A group of Republican and Democratic governors became the latest voices Thursday to endorse a bipartisan Senate drive to control health insurance costs, in defiance of President Donald Trump.
Trump has threatened to block federal subsidies to insurers for lowering deductibles and other out-of-pocket costs for millions of lower-earning customers, calling them bailouts for insurance companies. Leaders of the Senate Health, Education, Labor and Pensions Committee are trying to quickly write legislation that would continue those payments for a year or more. Analysts and the insurance industry say halting the payments would spur new premium increases.
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The support from the governors seemed to further isolate Trump on the issue. But with partisan feelings heightened by the failed Republican effort to dismantle former President Barack Obama's health law, the prospects for even a modest effort to shore up the Affordable Care Act are uncertain.
Health panel chairman Lamar Alexander, R-Tenn., said in a brief interview it was "a good bet" the narrow measure would be limited to extending the payments to insurers and making it easier for states to get exemptions to some of the statute's requirements.
"The more we try to do, the less likely we are to succeed" because of opposition, Alexander said.
In testimony Thursday to the health committee, three Republican and two Democratic governors backed continuing those payments. Most said they should be extended for at least two years.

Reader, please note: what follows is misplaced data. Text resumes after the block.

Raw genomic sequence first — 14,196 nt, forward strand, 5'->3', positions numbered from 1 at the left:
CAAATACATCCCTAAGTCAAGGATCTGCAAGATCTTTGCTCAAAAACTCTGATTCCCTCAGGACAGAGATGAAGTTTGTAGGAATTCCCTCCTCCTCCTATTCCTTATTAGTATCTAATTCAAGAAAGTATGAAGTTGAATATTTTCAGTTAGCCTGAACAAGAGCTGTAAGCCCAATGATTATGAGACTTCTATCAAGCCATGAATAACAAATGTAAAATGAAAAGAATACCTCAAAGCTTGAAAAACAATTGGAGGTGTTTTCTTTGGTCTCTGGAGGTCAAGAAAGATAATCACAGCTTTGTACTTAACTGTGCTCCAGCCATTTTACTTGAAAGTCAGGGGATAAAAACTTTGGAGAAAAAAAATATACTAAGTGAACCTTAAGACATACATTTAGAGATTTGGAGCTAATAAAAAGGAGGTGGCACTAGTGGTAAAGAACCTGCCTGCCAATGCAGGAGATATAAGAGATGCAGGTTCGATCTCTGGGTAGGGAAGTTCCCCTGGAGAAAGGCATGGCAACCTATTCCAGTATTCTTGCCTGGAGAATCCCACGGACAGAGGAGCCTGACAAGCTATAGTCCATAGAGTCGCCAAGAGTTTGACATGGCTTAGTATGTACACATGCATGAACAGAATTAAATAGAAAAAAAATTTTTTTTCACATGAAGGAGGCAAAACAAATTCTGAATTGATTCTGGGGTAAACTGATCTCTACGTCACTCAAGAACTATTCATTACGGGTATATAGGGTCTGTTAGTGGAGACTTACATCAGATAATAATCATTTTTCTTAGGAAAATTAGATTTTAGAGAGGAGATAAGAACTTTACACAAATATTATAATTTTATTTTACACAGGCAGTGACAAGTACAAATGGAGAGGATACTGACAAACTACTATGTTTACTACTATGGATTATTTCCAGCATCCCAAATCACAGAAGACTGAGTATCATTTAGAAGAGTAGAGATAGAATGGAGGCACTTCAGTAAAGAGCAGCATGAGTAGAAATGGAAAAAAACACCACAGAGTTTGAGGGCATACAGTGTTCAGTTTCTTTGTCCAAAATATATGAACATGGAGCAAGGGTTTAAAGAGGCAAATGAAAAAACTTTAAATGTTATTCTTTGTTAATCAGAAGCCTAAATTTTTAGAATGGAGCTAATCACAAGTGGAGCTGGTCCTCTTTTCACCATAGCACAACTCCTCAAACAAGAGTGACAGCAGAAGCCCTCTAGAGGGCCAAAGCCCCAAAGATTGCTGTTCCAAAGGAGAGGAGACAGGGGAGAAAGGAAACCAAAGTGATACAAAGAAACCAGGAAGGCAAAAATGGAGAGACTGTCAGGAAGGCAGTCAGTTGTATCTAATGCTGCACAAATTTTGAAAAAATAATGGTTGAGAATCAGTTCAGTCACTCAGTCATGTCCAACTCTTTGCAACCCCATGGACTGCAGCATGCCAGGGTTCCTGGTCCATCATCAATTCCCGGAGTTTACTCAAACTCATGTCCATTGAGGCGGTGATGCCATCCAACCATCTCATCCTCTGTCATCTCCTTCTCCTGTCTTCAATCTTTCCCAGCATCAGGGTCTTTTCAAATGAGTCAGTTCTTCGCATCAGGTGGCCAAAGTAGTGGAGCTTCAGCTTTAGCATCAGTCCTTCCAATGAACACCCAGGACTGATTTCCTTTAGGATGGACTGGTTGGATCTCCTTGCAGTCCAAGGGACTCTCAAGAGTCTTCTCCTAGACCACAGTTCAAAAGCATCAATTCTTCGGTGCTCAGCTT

Gov. Gary Herbert, R-Utah, said abruptly ending those subsidies would "destabilize" his state's markets where individual coverage is sold. Gov. Steve Bullock, D-Mont., said extending the payments for at least two years would be "the most important step" lawmakers could take to curb premiums and keep insurers from abandoning some markets.
The governors also backed more state flexibility to decide coverage requirements and federal aid to help insurers afford high-cost customers with serious conditions.
Alexander and the committee's top Democrat, Sen. Patty Murray of Washington state, are aiming their work at the individual insurance market, where 18 million people who don't get coverage at work or through government programs purchase policies. Those markets are expected to see premium increases averaging at least 25 percent next year.
Their work comes as Sens. Bill Cassidy, R-La., and Lindsey Graham, R-S.C., seek support for a long-shot GOP attempt to roll back much of Obama's law. Their proposal would turn much of the money spent under Obama's overhaul into block grants that states could use with wide latitude, cut Medicaid and end Obama's penalty on people who don't purchase coverage.
The measure has drawn support from Trump and Vice President Mike Pence, Cassidy said. But the GOP effort to repeal Obama's law loses its protection against Democratic filibusters on Oct. 1, meaning Republicans would need 60 votes to prevail — including an unattainable eight Democrats. Even with that protection, GOP leaders have fallen short of the 50 votes they've needed to win and would likely do so again.
Even Republicans expressed little optimism for the Cassidy-Graham effort.
"We'll consider it, but as we saw, this isn't easy" to get 50 votes, said No. 2 Senate GOP leader John Cornyn of Texas. "And everybody's kind of got another idea. But I'm open to it."